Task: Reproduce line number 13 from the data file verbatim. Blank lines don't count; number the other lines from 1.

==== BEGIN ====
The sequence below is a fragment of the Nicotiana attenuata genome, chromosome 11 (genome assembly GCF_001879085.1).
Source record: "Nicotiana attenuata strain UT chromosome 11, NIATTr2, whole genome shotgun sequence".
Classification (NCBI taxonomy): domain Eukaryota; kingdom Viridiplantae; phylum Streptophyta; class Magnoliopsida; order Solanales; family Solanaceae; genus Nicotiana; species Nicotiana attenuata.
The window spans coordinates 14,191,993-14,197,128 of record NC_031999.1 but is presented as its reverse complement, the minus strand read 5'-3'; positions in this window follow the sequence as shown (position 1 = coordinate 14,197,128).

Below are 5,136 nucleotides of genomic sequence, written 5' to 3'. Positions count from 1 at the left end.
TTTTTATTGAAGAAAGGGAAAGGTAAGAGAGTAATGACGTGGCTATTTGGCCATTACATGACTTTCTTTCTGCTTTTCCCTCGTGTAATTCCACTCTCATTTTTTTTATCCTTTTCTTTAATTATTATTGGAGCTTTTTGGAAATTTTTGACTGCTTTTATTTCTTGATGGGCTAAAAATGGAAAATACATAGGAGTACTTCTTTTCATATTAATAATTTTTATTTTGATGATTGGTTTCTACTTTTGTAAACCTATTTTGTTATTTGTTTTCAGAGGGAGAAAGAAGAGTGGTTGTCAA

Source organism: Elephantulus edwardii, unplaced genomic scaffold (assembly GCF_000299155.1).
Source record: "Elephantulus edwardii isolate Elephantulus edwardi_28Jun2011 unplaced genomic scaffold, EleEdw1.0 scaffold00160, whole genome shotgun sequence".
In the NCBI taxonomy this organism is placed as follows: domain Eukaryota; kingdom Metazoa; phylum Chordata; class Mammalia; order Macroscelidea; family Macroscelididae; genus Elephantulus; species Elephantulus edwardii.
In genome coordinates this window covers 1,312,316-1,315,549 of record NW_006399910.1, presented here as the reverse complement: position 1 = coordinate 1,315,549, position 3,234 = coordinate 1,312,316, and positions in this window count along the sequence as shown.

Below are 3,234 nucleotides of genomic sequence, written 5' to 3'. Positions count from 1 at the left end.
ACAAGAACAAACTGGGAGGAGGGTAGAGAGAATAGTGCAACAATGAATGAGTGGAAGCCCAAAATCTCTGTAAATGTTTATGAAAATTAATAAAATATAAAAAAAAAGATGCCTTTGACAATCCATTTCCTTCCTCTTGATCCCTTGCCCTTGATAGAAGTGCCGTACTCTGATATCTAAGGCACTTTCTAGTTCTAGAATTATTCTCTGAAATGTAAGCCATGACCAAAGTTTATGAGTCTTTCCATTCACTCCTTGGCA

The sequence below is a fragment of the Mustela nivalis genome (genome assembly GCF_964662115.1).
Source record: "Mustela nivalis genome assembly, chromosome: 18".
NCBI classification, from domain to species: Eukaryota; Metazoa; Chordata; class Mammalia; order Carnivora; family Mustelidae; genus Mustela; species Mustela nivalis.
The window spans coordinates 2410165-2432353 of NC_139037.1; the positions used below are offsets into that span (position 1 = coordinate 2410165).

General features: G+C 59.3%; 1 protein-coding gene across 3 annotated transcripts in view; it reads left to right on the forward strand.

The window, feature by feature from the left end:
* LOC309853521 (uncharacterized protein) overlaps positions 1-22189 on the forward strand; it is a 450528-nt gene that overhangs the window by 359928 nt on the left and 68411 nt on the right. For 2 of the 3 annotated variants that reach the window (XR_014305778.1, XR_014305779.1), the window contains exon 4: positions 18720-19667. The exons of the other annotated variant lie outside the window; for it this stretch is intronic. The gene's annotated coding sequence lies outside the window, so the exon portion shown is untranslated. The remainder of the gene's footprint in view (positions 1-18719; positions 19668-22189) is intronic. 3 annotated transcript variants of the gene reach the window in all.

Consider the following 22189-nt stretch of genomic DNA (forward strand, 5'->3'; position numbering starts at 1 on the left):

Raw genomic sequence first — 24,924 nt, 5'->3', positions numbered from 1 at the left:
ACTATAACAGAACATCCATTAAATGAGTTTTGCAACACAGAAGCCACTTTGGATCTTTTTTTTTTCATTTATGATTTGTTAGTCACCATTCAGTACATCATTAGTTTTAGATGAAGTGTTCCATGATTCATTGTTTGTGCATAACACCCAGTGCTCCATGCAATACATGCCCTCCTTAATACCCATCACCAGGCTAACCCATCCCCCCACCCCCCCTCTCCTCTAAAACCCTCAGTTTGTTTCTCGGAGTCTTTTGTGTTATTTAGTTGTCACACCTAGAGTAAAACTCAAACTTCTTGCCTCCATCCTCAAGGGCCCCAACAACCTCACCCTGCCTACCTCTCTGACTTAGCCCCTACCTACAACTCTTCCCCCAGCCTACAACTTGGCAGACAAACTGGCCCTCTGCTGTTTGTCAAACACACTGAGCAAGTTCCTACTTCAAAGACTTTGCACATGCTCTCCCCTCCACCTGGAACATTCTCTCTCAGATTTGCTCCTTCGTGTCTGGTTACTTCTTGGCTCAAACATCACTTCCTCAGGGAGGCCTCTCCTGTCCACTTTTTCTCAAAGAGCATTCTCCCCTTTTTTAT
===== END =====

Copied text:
The sequence below is a fragment of the Mustela nivalis genome (genome assembly GCF_964662115.1).